The extended family is rounded out by three children – all step- and half-siblings. Samir’s young son Fouad misbehaves due to apparent homesickness, Marie’s teenage daughter Lucie is almost totally withdrawn and refuses to accept Samir into the family, and Léa, six or seven years old and the only biological child of Ahmad and Marie, is a little indistinct amongst it all. (Or perhaps she’s the only one who’s relatively content – it’s hard to say.) But the darkest cloud bearing down upon the household is the undecided fate of Céline, Samir’s first wife, who lies in a coma after attempting suicide. Upon arrival, Ahmad’s intentions to remain unobtrusive are subtle but clearly expressed. He wants to do his duty and be kind and fatherly to the children, even though he knows his role has been permanently reduced. Marie asks him to speak to Lucie to try and smooth things over.
Lucie has great respect for Ahmad, appearing to hold no grudge against him for ‘breaking up’ the family, but she metes out punishment upon Samir for mistakes he hasn’t yet made. Ahmad finds himself arguing the case for his own replacement as a father figure. As the story progressed, I developed doubts about Ahmad. For the bulk of the film, events conspire to portray him as a kind of modest martyr figure, particularly in contrast with Marie, who appears nervous, tetchy, and potentially manipulative. At first I slightly resisted this; it seemed like a flaw of characterisation. But upon reflection I realised that, in its own time, The Past redresses the balance, offering correctives to any bias it might appear to be holding. As in A Separation, narrative bias is temporary – there’s always more to the situation than we initially know, and we have this in common with all of Farhadi’s characters. We are alongside them, sympathising yet speculating, deep in the tangle of motives. Despite the fact that his storytelling style relies on misapprehensions and ‘reveals’, Farhadi manages to successfully remove himself, as an authorial voice, from the majority of the story.
Unlike in A Separation, when the central incident occurs in the first third (triggering much moral, religious and secular debate), the seismic event affecting the extended family in The Past has, quite fittingly, already happened. The film is a drama of raw wounds, in which its young characters struggle to see much promise in the knowledge that they still have most of their lives ahead of them. My one complaint is that it’s a shade overlong in its final stretch. In order not to apportion blame to anyone in particular, Farhadi is forced to string a few explanatory scenes of reveals and reversals together, and unfortunately the high emotional stakes couldn’t entirely cover the bare-bones plot mechanics on show. This is a shame, because its dramatic pacing is so nearly spot-on.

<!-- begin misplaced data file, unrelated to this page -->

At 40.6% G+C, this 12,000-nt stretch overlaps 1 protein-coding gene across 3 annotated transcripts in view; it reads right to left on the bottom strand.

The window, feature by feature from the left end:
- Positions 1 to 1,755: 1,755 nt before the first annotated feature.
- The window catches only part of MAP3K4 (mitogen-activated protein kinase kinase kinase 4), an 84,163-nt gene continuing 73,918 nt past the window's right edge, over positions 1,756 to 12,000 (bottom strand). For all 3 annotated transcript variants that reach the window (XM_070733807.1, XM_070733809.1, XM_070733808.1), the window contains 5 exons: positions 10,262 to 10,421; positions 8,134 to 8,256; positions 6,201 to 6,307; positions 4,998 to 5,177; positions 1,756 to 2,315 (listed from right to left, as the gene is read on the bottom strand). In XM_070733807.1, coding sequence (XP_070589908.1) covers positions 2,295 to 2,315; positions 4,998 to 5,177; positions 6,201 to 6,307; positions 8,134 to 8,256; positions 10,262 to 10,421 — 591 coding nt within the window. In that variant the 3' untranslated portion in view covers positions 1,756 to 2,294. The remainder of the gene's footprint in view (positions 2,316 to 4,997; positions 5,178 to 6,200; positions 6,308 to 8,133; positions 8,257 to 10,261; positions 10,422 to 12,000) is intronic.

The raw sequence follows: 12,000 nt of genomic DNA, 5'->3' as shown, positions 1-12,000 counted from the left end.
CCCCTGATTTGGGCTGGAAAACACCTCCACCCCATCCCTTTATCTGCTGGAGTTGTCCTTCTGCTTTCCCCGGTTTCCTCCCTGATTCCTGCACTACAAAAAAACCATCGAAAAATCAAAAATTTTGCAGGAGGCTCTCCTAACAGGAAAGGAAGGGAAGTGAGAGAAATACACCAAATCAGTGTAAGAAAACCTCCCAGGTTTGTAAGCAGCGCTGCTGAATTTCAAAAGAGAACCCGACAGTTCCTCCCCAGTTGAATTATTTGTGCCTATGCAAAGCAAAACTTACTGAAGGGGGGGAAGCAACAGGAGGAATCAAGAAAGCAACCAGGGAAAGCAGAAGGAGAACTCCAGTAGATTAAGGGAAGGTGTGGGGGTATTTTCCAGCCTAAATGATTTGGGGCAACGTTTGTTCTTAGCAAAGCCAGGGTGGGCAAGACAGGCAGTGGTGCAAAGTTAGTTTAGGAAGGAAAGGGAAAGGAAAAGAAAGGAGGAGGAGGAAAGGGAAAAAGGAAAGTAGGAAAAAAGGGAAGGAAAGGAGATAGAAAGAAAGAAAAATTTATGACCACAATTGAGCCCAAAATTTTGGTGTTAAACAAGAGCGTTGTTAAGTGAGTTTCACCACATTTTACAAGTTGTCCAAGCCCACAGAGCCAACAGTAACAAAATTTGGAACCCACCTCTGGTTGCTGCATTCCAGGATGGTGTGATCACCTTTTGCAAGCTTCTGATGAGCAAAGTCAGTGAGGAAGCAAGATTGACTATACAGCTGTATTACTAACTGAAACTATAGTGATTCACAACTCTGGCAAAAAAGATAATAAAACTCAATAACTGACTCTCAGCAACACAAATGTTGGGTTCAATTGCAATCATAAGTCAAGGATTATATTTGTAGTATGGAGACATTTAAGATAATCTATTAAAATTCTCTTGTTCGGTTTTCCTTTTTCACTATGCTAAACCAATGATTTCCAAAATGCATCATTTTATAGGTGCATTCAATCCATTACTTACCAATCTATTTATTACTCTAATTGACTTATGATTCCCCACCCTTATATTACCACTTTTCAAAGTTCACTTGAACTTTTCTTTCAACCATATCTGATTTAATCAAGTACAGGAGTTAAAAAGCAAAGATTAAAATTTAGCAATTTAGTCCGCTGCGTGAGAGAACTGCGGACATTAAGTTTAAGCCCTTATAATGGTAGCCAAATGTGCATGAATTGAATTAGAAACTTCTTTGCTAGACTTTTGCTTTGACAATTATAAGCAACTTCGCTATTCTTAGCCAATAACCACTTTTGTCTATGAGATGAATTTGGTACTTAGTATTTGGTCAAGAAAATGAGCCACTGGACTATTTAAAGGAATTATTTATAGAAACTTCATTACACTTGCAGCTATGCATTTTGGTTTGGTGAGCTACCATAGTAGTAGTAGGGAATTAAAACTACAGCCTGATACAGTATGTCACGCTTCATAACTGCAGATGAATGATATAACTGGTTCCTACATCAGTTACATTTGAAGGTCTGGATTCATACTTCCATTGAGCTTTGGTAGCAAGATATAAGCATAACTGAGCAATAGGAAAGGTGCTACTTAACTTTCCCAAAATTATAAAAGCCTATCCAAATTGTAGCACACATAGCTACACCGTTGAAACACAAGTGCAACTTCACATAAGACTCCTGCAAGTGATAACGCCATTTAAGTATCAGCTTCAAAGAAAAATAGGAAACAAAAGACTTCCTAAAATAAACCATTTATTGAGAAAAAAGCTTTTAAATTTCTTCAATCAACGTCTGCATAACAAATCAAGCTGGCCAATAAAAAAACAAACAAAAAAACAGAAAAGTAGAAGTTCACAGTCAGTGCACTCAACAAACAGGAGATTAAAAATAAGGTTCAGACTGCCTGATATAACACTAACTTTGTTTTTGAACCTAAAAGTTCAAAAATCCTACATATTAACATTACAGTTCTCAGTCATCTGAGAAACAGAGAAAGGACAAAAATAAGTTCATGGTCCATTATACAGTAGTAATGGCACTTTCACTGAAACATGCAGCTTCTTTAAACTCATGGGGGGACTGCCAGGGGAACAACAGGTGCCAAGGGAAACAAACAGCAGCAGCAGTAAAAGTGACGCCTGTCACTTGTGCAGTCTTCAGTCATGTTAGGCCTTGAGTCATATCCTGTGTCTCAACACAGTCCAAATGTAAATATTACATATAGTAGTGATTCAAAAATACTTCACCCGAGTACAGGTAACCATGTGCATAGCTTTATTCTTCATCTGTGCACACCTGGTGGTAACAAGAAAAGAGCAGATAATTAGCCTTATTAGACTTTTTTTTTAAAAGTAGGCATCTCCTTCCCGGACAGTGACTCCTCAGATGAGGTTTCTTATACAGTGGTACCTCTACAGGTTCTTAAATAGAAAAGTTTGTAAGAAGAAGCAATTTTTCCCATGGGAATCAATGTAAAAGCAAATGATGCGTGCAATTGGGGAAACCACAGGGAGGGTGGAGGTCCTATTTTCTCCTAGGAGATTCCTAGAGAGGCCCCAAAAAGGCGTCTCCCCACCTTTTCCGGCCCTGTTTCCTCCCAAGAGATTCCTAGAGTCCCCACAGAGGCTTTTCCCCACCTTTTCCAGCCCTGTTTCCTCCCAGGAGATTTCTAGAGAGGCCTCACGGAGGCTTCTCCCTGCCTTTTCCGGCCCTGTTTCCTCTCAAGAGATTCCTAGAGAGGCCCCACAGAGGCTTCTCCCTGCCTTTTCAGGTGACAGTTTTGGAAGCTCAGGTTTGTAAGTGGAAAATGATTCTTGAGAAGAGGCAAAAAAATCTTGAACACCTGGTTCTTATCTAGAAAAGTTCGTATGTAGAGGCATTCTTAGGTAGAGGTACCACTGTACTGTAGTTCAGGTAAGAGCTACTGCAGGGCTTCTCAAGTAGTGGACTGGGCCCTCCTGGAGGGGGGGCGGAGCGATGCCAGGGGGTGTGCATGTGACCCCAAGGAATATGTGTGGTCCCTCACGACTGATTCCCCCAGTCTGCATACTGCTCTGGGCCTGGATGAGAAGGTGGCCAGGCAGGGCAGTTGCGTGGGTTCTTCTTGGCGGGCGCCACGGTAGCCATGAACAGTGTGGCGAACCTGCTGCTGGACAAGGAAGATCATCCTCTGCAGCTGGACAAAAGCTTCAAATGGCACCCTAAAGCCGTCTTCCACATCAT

But it’s Tahar Rahim’s performance that lingers as the most inscrutable, despite his having less over-all screen time than the divorcees. Channelling a similar sullenness to his central turn in A Prophet, he has proven himself a natural at portraying the uncomfortable mix of vulnerability and toughness. As a small businessman and father to a troubled and grieving boy, he is required to stand his ground in the home that another man before him has built. He is the focal point of the film’s two strongest scenes. The first involves a clash of parenting styles, with Ahmad attempting to bestow generosity on the two younger children while Samir is equally determined to uphold a deserved punishment upon them for misbehaving. The second is the film’s final scene, in which ‘the past’ is personified in the most devastating of ways, and Farhadi plays his mostly overtly stylised hand. It is as effective a moment as anything in A Separation. Even if ultimately The Past feels less essential than its predecessor, it’s still a thoroughly worthwhile piece of drama, and a great example of modern human-centred cinema.
Words: Dave Hamilton-Smith